Continuing on with our “Developing on Windows” series, we will now be talking about Ruby. Why does everyone think that you can’t develop on Windows? Our last post talks about getting a decent set up for vim.
Compared to that, this is actually not too bad. It follows three steps:
Pretty straightforward, really. Run it. Let it install. Make sure to check all
the boxes you see, including adding it to your
$PATH. Restart any shell
sessions, and make sure
irb launches the Ruby REPL. Good? Good.
NOTE: I’d also recommend installing
pry, as it’s an overall nicer
interactive Ruby shell.
Look… the DevKit is necessary. It’s just a small MinGW bundle that can
hook into RubyGems, and then you can build most C extensions as much as you
want. Some of them might not work, especially if they rely on
that’s OK. It’s okay! You will be OKAY! You’re not deploying web apps on a
Windows Server environment, you’re just making changes and doing work and stuff.
Easy as that.
You should now be able to
gem install to your heart’s content. Unless, that
is, you run into a stupid SSL error. If you’re having that issue, it usually
means your version of RubyGems is out of date. Unfortunately, you can’t update
it, because it self-updates! Fortunately, RubyGems is still accessible without
SSL, so if we temporarily change the source, we should be able to update just
$ gem sources -r https://rubygems.org/ $ gem sources -a http://rubygems.org/ $ gem update --system $ gem sources -r http://rubygems.org/ $ gem sources -a https://rubygems.org/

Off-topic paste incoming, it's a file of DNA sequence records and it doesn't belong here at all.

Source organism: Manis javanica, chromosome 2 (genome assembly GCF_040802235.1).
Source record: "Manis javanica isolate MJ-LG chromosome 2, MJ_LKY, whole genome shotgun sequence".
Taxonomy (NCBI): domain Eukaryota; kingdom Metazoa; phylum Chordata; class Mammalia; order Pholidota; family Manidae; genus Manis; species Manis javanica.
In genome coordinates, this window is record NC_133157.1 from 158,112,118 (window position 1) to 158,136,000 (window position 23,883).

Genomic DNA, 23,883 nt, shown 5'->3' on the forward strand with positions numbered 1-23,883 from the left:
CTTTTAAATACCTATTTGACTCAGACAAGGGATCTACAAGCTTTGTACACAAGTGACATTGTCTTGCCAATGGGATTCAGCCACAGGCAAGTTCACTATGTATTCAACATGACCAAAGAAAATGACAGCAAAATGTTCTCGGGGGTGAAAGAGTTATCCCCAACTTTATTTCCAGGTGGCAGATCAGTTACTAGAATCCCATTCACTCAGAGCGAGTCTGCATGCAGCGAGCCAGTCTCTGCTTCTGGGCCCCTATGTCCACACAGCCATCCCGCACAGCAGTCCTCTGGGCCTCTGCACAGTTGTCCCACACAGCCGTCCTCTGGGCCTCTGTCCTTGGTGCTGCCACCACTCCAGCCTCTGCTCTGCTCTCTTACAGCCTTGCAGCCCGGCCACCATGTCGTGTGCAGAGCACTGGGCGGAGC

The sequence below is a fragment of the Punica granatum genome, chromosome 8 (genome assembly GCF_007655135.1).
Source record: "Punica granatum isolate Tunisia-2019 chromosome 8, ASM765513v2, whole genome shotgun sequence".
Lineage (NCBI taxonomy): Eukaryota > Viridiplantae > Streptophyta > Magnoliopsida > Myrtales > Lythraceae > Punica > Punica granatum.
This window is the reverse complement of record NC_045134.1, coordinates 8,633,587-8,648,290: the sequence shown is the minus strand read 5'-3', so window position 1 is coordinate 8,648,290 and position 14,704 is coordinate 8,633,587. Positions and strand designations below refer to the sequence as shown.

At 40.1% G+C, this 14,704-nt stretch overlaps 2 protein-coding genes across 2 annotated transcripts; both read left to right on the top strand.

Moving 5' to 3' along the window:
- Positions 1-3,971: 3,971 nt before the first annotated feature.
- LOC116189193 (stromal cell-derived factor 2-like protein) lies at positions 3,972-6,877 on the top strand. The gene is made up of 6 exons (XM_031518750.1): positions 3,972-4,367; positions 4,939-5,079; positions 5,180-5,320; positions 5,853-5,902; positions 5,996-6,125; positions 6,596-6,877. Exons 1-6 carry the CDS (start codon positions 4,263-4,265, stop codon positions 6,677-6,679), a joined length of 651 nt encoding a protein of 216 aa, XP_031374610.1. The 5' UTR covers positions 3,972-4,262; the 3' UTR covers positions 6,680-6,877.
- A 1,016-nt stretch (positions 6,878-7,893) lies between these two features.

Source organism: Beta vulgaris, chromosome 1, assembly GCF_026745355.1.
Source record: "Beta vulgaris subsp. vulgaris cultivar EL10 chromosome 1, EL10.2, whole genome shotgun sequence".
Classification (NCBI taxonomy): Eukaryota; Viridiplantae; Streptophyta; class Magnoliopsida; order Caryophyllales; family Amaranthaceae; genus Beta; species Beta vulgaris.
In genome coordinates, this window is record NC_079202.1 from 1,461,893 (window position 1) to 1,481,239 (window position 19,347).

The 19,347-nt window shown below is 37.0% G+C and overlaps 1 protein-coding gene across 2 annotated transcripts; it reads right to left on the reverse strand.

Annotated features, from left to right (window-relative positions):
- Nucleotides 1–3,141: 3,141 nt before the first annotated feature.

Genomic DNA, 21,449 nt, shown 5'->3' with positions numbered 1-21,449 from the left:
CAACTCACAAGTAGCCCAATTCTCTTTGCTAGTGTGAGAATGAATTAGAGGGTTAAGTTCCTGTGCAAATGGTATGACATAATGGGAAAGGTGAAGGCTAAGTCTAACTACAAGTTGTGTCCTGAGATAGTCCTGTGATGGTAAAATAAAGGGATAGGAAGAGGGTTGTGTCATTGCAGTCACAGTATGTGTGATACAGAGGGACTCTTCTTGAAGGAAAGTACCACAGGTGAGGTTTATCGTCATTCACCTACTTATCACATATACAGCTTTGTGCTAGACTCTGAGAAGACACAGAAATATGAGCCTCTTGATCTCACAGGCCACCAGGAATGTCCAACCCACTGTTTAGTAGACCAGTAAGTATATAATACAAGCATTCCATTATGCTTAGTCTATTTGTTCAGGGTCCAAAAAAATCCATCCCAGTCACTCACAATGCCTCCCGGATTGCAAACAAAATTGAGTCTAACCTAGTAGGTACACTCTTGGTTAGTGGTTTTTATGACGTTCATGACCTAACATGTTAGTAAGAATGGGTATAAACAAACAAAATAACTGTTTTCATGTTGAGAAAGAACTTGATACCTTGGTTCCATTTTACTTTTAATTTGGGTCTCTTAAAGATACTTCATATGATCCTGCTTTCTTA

If that doesn’t work, we have a much stranger problem. Take a look at the this gist to try and salvage things.
This is a rather old issue, and should be fixed everywhere, but I’ll leave it here for reasons.
Adding Stuff to Your
The easiest way to do this is actually through the Control Panel, under User
Accounts (it’s on the left side called “Change my environment variables”),
because the Powershell commands are unnecessarily long and complex. It’s under
the User Settings in the Control Panel. Also make sure to add
.RB; to your
PATHEXT variable, so you can run ruby files like
./test.rb, and so ConEmu
will run ruby commands in their emulator instead of spawning a new and separate
window that you then have to pay attention to.
Look. It’s not perfect. It’ll never truly be perfect, but Linux and Mac aren’t perfect either. There’s just more resources and tools, because that’s what people use. You can use Windows though! Rails works, Sinatra works, base Ruby works. It all works… mostly.